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Applied linguistics



Applied linguistics is an interdisciplinary field of study that identifies, investigates, and offers solutions to language-related real-life problems. Some of the academic fields related to applied linguistics are education, linguistics, psychology, computer science, anthropology, and sociology.

Major branches of applied linguistics focus on bilingualism and multilingualism, computer-mediated communication , conversation analysis, contrastive linguistics, sign linguistics, language assessment, literacies, discourse analysis, language pedagogy, second language acquisition, lexicography, language planning and policies, stylistics, pragmatics, forensic linguistics, and translation.

The tradition of applied linguistics established itself in part as a response to the narrowing of focus in linguistics with the advent in the late 1950s of generative linguistics, and has always maintained a socially accountable role, demonstrated by its central interest in language problems.

In the early days, applied linguistics was thought as “linguistics-applied” at least from the outside of the field. In the 1960s, however, applied linguistics was expanded to include language assessment, language policy, and second language acquisition. Applied linguistics also included solution of language-related problems in the real world. By the 1990s, applied linguistics has broadened including critical studies and multilingualism. Research of applied linguistics was shifted to "the theoretical and empirical investigation of real world problems in which language is a central issue."


Psycholinguistics

As the study of the mental processes involved in the comprehension, production, and acquisition of language, much psycholinguistic work has been devoted to the learning of languageby children and on speech processing and comprehension by both children and adults. Traditional areas of research include language production, language comprehension, language acquisition, language disorders, language and thought, and neurocognition.

Although psychologists have long been interested in language, and the field of linguistics is an older science than psychology, scientists in the two fields have had little contact until the work of Noam Chomsky was published in the late 1950s. Chomsky's writing had the effect of making psychologists acutely aware of their lack of knowledge about the structure of language, and the futility of focusing attention exclusively upon the surface structure of language. As a result, psycholinguists, who have a background of training in both linguistics and psychology, have been attempting since the early 1960s to gain a better understanding of how the abstract rules which determine human language are acquired and used to communicate appropriately created meaningful messages from one person to another via the vocal-auditory medium. Research has been directed to the evolutionary development of language, the biological bases of language, the nature of the sound system, the rules of syntax, the nature of meaning, and the process of language acquisition.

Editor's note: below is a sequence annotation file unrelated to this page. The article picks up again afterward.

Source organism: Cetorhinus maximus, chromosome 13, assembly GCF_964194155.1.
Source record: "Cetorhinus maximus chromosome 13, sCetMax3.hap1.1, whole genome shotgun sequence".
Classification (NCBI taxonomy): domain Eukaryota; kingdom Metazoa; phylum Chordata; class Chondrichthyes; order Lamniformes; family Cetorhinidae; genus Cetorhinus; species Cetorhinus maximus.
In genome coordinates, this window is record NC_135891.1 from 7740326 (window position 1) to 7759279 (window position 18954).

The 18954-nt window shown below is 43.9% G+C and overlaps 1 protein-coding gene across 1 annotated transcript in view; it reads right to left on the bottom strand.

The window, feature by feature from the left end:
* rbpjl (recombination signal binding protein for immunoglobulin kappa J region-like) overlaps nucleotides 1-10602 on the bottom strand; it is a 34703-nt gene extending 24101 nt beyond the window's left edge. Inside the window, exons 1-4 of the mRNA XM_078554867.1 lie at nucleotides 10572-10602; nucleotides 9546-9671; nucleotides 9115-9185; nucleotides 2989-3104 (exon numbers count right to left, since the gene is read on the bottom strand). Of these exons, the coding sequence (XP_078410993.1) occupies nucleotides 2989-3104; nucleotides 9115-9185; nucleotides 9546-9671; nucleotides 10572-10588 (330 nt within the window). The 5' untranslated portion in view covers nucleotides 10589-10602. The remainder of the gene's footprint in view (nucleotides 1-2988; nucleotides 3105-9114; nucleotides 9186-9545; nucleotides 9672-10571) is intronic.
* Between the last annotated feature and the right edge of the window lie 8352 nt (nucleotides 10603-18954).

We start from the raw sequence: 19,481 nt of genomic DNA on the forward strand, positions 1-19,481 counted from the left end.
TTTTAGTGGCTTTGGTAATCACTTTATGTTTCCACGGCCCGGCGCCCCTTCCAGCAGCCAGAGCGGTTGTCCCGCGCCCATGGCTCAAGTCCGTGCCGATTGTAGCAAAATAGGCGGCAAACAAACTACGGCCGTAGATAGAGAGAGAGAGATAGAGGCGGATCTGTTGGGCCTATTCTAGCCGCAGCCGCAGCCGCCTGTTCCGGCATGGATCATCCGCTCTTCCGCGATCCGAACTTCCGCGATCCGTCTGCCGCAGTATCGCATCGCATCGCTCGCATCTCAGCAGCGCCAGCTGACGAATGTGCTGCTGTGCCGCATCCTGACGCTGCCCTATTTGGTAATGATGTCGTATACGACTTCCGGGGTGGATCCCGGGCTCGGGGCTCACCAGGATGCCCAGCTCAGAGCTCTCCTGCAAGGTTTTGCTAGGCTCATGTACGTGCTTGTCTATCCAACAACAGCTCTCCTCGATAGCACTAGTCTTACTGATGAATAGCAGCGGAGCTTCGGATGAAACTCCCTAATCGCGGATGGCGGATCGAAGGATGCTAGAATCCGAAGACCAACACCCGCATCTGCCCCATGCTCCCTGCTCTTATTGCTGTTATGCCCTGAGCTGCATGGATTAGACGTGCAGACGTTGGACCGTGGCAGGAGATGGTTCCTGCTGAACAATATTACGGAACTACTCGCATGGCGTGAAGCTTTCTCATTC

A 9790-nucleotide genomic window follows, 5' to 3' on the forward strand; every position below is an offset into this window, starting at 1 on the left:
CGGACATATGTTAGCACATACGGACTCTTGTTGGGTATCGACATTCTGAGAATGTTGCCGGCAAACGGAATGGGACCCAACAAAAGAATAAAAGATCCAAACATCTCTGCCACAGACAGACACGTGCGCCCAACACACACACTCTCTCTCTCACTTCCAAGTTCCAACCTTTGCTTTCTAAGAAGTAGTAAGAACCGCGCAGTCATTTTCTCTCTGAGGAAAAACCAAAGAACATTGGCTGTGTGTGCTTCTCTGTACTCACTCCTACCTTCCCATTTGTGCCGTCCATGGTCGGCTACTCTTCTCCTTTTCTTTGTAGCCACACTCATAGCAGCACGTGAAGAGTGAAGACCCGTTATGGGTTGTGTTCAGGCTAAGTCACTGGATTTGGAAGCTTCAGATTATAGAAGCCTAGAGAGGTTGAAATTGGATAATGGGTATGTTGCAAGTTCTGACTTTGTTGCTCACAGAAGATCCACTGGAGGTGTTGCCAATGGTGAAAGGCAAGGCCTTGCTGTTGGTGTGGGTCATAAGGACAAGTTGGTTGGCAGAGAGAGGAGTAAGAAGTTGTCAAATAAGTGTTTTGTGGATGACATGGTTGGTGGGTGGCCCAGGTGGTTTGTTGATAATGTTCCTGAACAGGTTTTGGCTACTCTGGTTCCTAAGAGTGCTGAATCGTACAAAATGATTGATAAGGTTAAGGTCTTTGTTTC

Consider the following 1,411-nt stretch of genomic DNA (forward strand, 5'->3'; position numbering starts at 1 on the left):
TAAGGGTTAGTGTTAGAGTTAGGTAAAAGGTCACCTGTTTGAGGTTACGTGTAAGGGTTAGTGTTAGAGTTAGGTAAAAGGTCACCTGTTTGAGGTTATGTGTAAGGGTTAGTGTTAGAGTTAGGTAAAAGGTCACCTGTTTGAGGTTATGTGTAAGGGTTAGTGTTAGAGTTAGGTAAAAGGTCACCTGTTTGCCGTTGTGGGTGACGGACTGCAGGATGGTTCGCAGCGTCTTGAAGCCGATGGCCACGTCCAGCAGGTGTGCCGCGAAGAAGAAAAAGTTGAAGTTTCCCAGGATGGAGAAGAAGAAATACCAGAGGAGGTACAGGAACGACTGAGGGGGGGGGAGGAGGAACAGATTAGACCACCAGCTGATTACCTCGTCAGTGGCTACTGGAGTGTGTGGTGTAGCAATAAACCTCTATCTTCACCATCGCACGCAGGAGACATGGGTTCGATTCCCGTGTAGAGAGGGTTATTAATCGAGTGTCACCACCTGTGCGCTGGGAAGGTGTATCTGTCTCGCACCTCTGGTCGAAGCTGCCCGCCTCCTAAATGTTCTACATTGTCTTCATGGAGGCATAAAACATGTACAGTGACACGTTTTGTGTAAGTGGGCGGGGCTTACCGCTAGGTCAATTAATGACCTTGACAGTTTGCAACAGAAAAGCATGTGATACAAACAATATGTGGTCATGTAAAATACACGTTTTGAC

Sociolinguistics

Defined as the study of language as it affects and is affected by social relations, sociolinguistics encompasses a broad range of concerns, including bilingualism, pidgin and creole languages, and other ways that language use is influenced by contact among people of different language communities (e.g., speakers of German, French, Italian, and Romansh in Switzerland).

Sociolinguists also examine different dialects, accents, and levels of dictionin light of social distinctions among people. Although accent refers strictly to pronunciation, in practice a dialect can usually be identified by the accent of its speakers as well as by distinctive words, usages, idiomatic expressions, and grammatical features. Dialectsreflect and may reinforce class, ethnic, or regional differences among speakers of the same language. Individuals sometimes deliberately change their dialect as a means of improving their social status. Speakers of any dialect or any language may modulate their vocabulary and level of diction according to social context, speaking differently in church, for example, than on the playground; social activities that tend to shape the language of those engaging in it are sometimes called registers.





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